The supply and demand imbalance in the labor market will continue to decline through the second half of the year, Jeanniey Walden, labor expert and chief innovation officer at DailyPay, a payments platform based in London, told TheStreet. New York. The JOLTS Job Openings and Labor Turnover report for August 2 showed job openings at 10.7 million in June, down by one million in just two months.
Scroll to continue
While employers will continue to hire, companies are more strategic in which departments and products to invest in, she said.
“You’ll see increased investment in revenue-generating roles and product development,” Walden said. “The job market for highly skilled talent remains high and competitive, but very selective.”
The “great retirement” in areas such as health care, education and first responders has created a huge gap in finding qualified employees in those particular fields, Walden said.
“Economic challenges lead to budget cuts, which limit the ability to replace permanent staff,” she said. “More and more private companies and public institutions will rely more on contract/economic self-employed workers to fill these gaps as the economy recovers.”
There continues to be “heavy spending” by companies on job postings, Emily Alvarez, vice president of New York-based Symphony Talent, a recruiting marketing technology company, told TheStreet.
“Employers will likely continue to hire in the second half of 2022 because they are catching up with the ‘big quit’, which was about people looking for something better, whether that means better pay, less stress, more flexibility or even serving a goal bigger than themselves,” she said.
The labor market is one of the tightest HR executives have “ever seen,” Alvarez said.
Employers are expected to continue hiring although the pace is expected to slow from the average monthly growth of nearly 400,000 jobs that has occurred since March, said Phillip Sprehe, economist at Geographic Solutions, an employment software company based in Palm Harbor, Florida at TheStreet.
Job increases will occur in hotels, airlines, restaurants and event venues as well as professional offices and commercial jobs, he said.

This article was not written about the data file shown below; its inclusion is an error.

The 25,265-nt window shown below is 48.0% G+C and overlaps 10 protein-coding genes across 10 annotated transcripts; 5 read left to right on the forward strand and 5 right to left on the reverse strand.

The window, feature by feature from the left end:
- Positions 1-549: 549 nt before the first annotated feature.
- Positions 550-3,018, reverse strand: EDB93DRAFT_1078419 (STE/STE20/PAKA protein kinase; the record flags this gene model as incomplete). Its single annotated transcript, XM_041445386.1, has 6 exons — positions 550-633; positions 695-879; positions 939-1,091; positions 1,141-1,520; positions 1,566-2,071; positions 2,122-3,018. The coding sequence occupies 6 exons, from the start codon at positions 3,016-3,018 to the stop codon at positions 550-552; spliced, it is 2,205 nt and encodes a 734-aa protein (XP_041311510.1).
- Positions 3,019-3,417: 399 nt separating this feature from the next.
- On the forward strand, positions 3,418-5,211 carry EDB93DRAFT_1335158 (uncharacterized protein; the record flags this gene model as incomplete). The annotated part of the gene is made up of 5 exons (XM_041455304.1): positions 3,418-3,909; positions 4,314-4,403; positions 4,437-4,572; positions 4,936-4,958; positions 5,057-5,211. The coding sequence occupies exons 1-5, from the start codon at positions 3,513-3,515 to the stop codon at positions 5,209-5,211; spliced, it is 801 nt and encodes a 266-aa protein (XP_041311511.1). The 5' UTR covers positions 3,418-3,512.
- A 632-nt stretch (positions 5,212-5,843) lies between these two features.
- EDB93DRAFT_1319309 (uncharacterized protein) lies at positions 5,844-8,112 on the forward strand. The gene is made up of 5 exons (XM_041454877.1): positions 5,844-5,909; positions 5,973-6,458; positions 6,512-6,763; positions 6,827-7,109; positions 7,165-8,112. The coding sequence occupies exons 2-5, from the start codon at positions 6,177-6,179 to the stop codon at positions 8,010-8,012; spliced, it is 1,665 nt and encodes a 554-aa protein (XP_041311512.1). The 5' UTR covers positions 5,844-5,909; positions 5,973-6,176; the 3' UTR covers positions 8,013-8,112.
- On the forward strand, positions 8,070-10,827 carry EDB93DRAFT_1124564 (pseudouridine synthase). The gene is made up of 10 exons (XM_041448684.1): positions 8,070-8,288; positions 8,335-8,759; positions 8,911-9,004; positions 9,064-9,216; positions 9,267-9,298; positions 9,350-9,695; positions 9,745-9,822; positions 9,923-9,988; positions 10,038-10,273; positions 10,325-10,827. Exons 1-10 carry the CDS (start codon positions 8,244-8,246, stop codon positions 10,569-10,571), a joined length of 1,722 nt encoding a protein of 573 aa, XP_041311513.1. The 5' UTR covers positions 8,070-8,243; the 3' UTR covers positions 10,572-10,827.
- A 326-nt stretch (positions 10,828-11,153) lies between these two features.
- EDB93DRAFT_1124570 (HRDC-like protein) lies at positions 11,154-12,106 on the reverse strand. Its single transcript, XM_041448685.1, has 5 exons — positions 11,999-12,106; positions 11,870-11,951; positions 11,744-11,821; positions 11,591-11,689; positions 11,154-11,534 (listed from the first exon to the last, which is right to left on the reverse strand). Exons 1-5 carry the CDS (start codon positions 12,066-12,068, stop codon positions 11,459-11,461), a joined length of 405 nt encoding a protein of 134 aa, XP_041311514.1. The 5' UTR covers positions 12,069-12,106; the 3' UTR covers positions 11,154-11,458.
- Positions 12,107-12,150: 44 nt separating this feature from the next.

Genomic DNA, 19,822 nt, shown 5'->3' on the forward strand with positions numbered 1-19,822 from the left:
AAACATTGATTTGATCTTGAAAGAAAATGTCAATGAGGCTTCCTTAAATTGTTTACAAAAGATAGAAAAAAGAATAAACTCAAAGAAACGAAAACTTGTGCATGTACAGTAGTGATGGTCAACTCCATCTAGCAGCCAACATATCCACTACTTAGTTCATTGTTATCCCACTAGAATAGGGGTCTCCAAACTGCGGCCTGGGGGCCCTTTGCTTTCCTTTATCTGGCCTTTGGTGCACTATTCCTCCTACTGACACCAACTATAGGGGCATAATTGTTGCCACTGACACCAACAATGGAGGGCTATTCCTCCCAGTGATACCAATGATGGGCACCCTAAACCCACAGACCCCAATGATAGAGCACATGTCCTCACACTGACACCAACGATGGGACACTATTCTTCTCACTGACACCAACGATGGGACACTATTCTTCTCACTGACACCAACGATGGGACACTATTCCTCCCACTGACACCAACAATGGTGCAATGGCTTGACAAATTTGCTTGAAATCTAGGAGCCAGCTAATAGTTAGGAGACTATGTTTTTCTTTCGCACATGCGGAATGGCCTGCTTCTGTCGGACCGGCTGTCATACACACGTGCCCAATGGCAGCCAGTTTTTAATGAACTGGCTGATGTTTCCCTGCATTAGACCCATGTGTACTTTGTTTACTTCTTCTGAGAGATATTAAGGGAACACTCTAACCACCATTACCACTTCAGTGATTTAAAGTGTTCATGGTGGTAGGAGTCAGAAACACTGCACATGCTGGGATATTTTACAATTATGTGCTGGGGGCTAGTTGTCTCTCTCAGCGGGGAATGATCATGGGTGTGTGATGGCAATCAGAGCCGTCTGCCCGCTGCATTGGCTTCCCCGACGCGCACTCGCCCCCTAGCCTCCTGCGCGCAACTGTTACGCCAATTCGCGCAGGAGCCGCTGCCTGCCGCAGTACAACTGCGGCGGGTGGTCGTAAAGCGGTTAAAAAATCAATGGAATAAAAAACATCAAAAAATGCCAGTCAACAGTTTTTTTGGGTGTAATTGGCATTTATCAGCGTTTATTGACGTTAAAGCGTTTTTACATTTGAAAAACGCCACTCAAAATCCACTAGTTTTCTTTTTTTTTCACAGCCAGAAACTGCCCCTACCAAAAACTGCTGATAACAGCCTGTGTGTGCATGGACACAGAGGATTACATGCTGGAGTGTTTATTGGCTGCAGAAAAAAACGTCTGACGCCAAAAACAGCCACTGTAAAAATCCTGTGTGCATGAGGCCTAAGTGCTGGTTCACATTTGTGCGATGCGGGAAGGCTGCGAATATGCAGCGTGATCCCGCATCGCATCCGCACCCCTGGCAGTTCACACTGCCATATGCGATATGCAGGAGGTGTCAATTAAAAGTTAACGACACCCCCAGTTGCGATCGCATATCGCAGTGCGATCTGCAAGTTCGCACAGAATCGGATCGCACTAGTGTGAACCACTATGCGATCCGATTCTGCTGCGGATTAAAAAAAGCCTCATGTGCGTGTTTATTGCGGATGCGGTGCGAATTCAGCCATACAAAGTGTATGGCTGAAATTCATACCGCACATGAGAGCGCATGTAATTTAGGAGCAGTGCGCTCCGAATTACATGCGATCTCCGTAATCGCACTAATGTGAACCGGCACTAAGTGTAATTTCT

“The labor market may have enough momentum to withstand weak GDP numbers and interest rate hikes planned by the Federal Reserve to rein in inflation next year,” Sprehe said.
Consumers continue to shift from buying products online to more recreational activities, which will create jobs.
“This same shift in consumer behavior is poised to hurt manufacturing employment, as evidenced by the record annual increase in retail inventory of 17.5% in May,” he said. “Overall wages are expected to rise, but are unlikely to reach the rate of inflation before next year, which means wages in real terms are expected to fall in 2022.”
There are now nearly two job openings for every person actively looking for a job, Sprehe said.
“Any further additions to the workforce that result would still leave a gaping gap in the number of job vacancies,” he said. “The obvious speculation is that the pandemic may have structurally realigned the industry such that it has created a strong mismatch with the labor market.
Hiring continues for technical positions, including engineering and product positions, Dru Kirk, vice president of Marqeta, an Oakland, Calif.-based card company, told TheStreet. The company has 100 open positions and plans to add more this year.
“Amid news of layoffs and hiring freezes at other companies in the fintech and payments sectors, we are seeing additional interest in our vacancies,” she said.